CIA has attempted to hack Apple firmware unrelentingly since iPhone’s release

Ray Walsh

Ray Walsh

March 12, 2015

A long standing argument between myself and a friend has this week been given extra food for thought, and this new information may well have swayed the whole matter his way.  For around four years he and I have been debating whether it is really worth the extra money that one spends to use iPhones and iPads, as opposed to tablets and smartphones on the Android platform, and now his opinion may have been vindicated.

New revelations gleaned from the Snowden leaks, and released by the Intercept this week, show that since the iPhone’s inception in 2007 the CIA has continuously been attempting to compromise Apple’s firmware, and has been holding an annual meeting (called the Jamboree) to discuss its efforts to crack the essential security keys used to encrypt data in Apple’s products – in order that the intelligence agency may implant malware and spy on Apple’s users . The good news is that the documents suggest that the CIA has been largely unsuccessful, seemingly bringing a new wave of confidence to the Apple platform and its closed source encryption.

Often Apple’s built-in encryption comes under fire from security experts for the reason that closed source code can not be checked for backdoors, and is therefore impossible to verify and trust.  Now it would seem that Apple’s encryption may be getting a little bit of a ‘high five’ because its contentious firmware may have in fact have been offering Apple users a greater level of security than previously perceived – by stopping intelligence agencies from being able to decrypt and ultimately penetrate their products.

Apple CEO Tim Cook has previously gone on the record with his pro-privacy beliefs saying that,

“Security and privacy are fundamental to the design of all our hardware, software, and services,”

It is also true that Apple is part of a coalition called Reform Government Surveillance that includes within its ranks Facebook, Google, Microsoft and Twitter, and which calls on the US Government to put strong limits on the NSA’s (and other intelligence agencies’) power to spy.

The problem is that this new Snowden document stands in stark opposition to previous revelations from the same source, and according to those previous documents the NSA has had access to all of the iPhone’s data using a program called DROPOUTJEEP.  So either the NSA and the CIA do not share information, or this ‘Jamboree’ had little to do with gaining access to and implanting malware on iPhones.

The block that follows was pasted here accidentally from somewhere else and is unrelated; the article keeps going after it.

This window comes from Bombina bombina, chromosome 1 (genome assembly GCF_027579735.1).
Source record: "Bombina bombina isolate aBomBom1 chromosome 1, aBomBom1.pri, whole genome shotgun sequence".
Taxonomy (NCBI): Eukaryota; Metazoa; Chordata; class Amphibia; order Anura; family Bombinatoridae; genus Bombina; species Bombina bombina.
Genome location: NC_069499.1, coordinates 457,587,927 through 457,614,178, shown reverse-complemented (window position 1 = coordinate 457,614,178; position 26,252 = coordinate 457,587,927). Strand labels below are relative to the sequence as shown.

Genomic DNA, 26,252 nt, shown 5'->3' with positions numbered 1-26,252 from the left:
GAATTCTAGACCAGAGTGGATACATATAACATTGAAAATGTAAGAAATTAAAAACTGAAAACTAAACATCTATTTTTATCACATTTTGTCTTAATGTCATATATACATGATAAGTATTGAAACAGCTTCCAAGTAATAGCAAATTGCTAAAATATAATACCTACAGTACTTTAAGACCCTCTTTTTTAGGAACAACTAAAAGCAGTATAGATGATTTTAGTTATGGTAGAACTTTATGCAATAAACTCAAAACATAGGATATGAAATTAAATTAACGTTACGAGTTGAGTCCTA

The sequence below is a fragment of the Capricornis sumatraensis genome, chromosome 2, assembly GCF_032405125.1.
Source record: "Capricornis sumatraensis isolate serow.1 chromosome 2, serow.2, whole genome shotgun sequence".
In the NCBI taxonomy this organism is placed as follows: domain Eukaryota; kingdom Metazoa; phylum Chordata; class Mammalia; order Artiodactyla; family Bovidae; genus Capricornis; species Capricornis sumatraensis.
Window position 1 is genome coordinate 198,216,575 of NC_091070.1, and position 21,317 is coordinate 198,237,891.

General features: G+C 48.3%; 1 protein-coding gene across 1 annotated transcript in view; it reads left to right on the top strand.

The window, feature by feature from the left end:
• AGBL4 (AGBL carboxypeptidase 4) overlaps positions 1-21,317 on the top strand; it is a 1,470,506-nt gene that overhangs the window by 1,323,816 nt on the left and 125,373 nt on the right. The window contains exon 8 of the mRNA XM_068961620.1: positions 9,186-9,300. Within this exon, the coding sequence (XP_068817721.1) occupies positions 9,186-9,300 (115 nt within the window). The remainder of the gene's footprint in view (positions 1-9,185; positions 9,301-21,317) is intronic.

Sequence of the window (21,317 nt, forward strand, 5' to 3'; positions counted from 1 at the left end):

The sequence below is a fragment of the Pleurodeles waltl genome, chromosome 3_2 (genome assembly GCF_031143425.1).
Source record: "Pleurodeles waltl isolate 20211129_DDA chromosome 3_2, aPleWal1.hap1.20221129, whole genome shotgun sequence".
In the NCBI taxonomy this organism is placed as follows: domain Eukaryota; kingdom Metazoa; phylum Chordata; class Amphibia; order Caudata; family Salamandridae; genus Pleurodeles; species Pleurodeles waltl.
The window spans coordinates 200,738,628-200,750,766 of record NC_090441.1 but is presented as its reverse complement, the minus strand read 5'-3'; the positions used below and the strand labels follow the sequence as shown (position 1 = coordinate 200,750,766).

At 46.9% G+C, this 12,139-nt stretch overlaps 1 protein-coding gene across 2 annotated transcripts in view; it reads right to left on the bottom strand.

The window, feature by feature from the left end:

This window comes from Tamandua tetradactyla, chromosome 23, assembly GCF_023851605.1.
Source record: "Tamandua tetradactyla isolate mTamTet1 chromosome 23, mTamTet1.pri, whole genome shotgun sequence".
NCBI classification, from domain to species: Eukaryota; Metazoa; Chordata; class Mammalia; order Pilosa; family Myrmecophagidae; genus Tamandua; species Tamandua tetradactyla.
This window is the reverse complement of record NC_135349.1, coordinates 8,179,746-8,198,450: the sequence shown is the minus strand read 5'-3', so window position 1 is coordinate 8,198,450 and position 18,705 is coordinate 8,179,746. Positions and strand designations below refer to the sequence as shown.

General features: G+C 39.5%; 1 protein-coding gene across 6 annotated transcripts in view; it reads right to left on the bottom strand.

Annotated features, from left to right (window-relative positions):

One thing that we do know for sure is that Apple were one of the last companies to join the Prism program, only joining after Steve Jobs’ death. We do know, however, that they did join, and we know this because the government gave them and other technology companies no choice by forcing them to comply with the program using law 702. Rajesh De, the NSA’s general counsel, certainly makes it clear that Apple were indeed part of the NSA’s Prism project, and that they acted in full co-operation.

The truth is that the whole issue surrounding the spying scandal is confusing.  Apple, it would seem, did try to resist joining the program for some time, and since the Snowden revelations, no doubt for PR’s sake, has been pushing back hard against the government’s desire to have a backdoor into their products. The big question is, is it too late?

Since the release of the Edward Snowden documents, conspiracy theorists that had been crying wolf for well over a decade, have been proven right, and all those that ridiculed and disbelieved that communications were being gathered ‘en masse’ have had to go off with their tails between their legs. The unthinkable was true.

All of a sudden digital privacy is a much bigger issue than ever before – the knowledge that they have been and are probably being spied on now has given the public a new sense of urgency, and it is for this reason that VPN networks among other forms of protection are growing in popularity day after day.

In the end, the fact that Apple and other tech firms did cooperate with the NSA can not too easily be held against them, considering that the firms were forced to comply by law, and one can fully sympathize with those same companies wanting to reassure consumers of privacy in the future, giving rise to efforts such as the Reform Government Surveillance coalition.

As for this particular set of revelations from the Intercept? If the CIA could not penetrate Apple’s firmware for such a long time, and in the end the NSA had to have a backdoor built for them by Apple themselves, then it would certainly seem that Apple’s software was well designed, and did a good job of keeping the intelligence agencies out for some time. Considering, however, that the encryption on Android (open source) is also proven to be effective against NSA hacking, it would seem that the argument between me and my friend is still very much alive.

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